You have missed the pyro/catalytic elephant in the room. Pyrolysis is the non-combustion reinvention of fire that RMI has built a theme around.

For anyone interested in, or confused by, Biochar Soil Technologies, Please view my opening presentation at the fourth USBI Biochar Conference in Sonoma California;
Carbon Conservation for Home, Health, Energy & Climate
http://2012.biochar.us.com/299/2012-us-biochar-conference-presentations

Modern Thermal conversion of biomass burns only the hydrocarbons in that biomass, conserving the carbon for the soil. At the large farm or village scale modern pyrolysis reactors can relieve energy poverty, food insecurity and decreased dependency on chemical fertilizers.

Please take a look at this video by the CEO of CoolPlanet Biofuels, guided by Google's Ethos and funding, along with GE, BP and Conoco, they are now building the reactors that convert 1 ton of biomass to 75 gallons of bio – gasoline and 1/3 ton Biochar for soil carbon sequestration.

http://www.youtube.com/watch?v=zkYVlZ9v_0o

The farm & Village scale reactors will be rolling out the factory doors this with 100,000 units planned for production. The tagline for the company "The more you drive our bio gasoline… But cleaner the atmosphere becomes"
This bio gasoline is already approved for full blending in the California gasoline infrastructure. There pilot plant up and running set to produce 2,000,000 gallons in 2013.

The CEOs have already taken the lead sponsorship for the University of Massachusetts 2013, fourth, USBI Biochar Conference, October 13-16, 2013, Please consider attending, the whole conference could be the first conference in history to be carbon negative as all in attendance travel with Bio–Jet fuel credits from CoolPlanet. Local Biochar farmers are even catering with their "Cool Food" branded nutrient dense Biochar produce. http://symposium2013.newsite.pvbiochar.org

Wee-Beastie Real estate, The Rosiest Scenario;

Total Biomass Harvest in the US; 1.6 Billion Tons

If All was processed by CoolPlanet Biofuels the Yield would be;

120 Billion Gallons of tank ready fuel , (The US uses 150 Billion gallons per year)

0.3 Billion Tons of Biochar, with a Surface Area of 600 Square Meters per Gram

One Ton has a surface area of 148,000 Acres! 148,000 Acres is equal to 230 square miles!!

300 Million Tons of Biochar equals 69 Billion Square Miles, or 348 times the Entire Surface of the Earth !!!

Costs; The field to wheel analysis is $1.50/gallon!

cheers,

Erich

Erich J. Knight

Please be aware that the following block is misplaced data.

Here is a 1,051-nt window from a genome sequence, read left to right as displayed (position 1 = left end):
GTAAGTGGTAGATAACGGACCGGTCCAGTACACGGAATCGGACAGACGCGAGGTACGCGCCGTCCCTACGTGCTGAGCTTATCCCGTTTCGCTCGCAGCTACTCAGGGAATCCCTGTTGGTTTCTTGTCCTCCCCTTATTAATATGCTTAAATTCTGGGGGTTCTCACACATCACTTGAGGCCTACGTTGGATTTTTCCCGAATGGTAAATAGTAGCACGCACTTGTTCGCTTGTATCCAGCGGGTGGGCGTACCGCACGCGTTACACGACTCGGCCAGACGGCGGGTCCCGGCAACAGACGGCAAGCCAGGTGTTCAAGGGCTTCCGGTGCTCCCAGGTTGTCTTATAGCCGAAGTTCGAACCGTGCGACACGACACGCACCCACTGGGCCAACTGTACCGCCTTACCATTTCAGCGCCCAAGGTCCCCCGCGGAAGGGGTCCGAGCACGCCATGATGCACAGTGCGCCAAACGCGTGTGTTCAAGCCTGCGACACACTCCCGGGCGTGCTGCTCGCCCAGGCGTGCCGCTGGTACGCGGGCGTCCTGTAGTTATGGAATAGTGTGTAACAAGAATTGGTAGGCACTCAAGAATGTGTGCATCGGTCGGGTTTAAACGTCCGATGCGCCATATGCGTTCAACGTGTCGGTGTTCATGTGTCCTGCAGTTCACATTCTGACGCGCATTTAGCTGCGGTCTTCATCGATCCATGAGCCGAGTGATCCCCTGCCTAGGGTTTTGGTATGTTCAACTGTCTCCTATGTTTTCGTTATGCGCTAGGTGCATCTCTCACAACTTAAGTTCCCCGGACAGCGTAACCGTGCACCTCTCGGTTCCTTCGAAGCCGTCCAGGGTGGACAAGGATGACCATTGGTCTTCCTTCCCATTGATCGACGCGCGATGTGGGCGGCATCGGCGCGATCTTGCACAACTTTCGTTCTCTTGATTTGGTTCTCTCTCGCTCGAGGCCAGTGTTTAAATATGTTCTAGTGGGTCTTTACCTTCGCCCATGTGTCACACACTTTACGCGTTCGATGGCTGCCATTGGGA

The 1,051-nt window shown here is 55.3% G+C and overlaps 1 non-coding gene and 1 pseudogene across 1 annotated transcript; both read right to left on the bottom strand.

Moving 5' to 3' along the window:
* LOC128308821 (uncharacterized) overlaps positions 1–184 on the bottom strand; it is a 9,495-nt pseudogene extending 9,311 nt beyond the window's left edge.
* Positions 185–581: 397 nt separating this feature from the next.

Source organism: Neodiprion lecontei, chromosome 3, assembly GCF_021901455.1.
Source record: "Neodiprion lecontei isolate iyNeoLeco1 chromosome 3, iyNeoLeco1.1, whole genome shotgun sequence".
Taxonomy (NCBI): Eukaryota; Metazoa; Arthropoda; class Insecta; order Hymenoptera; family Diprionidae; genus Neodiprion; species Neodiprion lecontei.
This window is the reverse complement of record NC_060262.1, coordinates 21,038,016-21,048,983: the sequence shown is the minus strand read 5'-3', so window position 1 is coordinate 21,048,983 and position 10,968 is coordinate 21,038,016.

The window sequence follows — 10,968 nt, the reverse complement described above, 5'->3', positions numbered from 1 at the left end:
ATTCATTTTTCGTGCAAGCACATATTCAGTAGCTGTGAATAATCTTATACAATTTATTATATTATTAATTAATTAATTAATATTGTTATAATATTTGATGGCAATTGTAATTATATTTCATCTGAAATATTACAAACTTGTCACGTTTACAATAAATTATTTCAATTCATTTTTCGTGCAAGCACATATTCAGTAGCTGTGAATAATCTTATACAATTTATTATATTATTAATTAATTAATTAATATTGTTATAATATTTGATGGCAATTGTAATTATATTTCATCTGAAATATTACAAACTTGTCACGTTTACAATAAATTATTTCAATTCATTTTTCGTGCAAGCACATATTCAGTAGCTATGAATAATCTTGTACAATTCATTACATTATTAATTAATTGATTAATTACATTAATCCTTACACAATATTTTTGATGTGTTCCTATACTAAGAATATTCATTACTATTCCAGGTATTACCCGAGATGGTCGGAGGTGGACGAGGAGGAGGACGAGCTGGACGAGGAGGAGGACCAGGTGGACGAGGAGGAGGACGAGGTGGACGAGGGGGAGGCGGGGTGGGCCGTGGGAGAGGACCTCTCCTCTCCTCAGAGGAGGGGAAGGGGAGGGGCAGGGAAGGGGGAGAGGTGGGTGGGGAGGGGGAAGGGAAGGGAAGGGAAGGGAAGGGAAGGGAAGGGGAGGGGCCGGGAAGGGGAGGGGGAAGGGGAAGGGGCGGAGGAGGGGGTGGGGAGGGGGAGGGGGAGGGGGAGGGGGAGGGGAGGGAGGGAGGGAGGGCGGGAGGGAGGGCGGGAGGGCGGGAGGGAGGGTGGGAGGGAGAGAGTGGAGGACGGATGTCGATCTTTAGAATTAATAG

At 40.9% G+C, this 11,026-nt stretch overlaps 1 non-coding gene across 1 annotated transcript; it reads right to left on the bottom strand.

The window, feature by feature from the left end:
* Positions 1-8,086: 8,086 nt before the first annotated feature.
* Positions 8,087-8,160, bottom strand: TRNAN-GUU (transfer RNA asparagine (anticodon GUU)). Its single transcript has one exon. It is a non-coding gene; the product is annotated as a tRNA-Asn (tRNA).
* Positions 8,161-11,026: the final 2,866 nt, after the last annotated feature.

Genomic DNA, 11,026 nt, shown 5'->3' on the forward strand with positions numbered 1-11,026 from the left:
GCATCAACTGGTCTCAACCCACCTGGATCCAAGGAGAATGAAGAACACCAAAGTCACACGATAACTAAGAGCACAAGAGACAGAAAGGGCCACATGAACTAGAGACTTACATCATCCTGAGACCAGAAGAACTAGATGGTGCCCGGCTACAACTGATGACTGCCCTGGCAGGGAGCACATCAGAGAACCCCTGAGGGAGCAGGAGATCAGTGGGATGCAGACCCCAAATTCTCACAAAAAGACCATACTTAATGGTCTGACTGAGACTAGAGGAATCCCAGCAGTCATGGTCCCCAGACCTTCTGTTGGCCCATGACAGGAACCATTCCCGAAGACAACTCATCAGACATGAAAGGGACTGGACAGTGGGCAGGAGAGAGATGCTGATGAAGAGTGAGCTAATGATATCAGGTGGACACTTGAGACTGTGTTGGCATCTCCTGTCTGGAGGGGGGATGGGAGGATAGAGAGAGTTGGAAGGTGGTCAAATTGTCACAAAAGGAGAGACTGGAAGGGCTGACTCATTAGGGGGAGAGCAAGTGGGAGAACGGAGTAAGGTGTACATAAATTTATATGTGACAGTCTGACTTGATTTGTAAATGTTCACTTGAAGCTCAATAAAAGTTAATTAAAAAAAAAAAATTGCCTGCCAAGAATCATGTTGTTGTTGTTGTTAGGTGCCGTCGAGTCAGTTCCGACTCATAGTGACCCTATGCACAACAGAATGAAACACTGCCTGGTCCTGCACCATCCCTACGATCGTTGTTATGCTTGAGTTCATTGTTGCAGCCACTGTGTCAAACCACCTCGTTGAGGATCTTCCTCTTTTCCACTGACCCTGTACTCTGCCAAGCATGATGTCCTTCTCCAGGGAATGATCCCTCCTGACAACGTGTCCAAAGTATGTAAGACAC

Shenandoah Gardens
1047 Dave Berry Rd. McGaheysville, VA. 22840
540-289-9750

Policy & Community Committee Chair,
2013 North American Biochar Symposium
http://pvbiochar.org/2013-symposium/


January 26, 2013

combustion, carbon - global warming vs. wind, water, sun - global cooling

why is that so hard to understand?


January 27, 2013

Good point about the EPA shifting targets to accommodate industry's inability to meet original targets. Renewables can't compete with fossil fuels without government intervention, and so its important for governments to set firm targets and actually enforce them.


January 30, 2013

I am interested in Tom Mallard's comment, especially the section "This can be miniaturized to family-farm-ranch scale so that anyone can make the fuel they need by living in a home.".

Can you, Tom, or anyone else point me to some relevant research, articles, and/or, ideally, some case studies and devices/setups where this is used? Thank you!


February 3, 2013

"What’s more, even these reduced volumes haven’t always materialized."

That would appear to be a typo. It should read "even those reduced volumes have NEVER materialized." In no year and at no time have the mandates come close to being met. Last year there was one batch of about 20K gallons of cellulosic ethanol produced by Blue Sugars Corp., which was then exported to Brazil as a marketing gimmick. That's the grand total of commercial cellulosic ethanol that's been produced in the 3 years it has been mandated -- 0.2% of the (lowered) mandate in 2012, and 0% in 2010 and 2011.


February 4, 2013

I was frustrated by the article because you do not provide enough discussion of the demonstrated success of the "survivors." Are we to assume that they have working systems that only require scale-up? And, in my experience, I have seen scale-up much more difficult that demonstrations, so how do you rate their likelihood of success?


July 26, 2014

Excellent. There are Agave and Opuntia, care-free growth,regenerative,CAM plants which are best options for biofuel/biogas power generation. Already Mexico is pioneer on this. These plants can be grown on a massive scale in waste lands in developing countries and biofuel/biogas for power plants established locally. Both these plans being CAM act as Carbon Sink.Crassulacean acid metabolism, also known as CAM photosynthesis, is a carbon fixation pathway that evolved in some plants as an adaptation to arid conditions.In a plant using full CAM, the stomata in the leaves remain shut during the day to reduce evapotranspiration, but open at night to collect carbon dioxide (CO2). The CO2 is stored as the four-carbon acid malate, and then used during photosynthesis during the day. The pre-collected CO2 is concentrated around the enzyme RuBisCO, increasing photosynthetic efficiency.
Dr.A.Jagadeesh Nellore(AP),India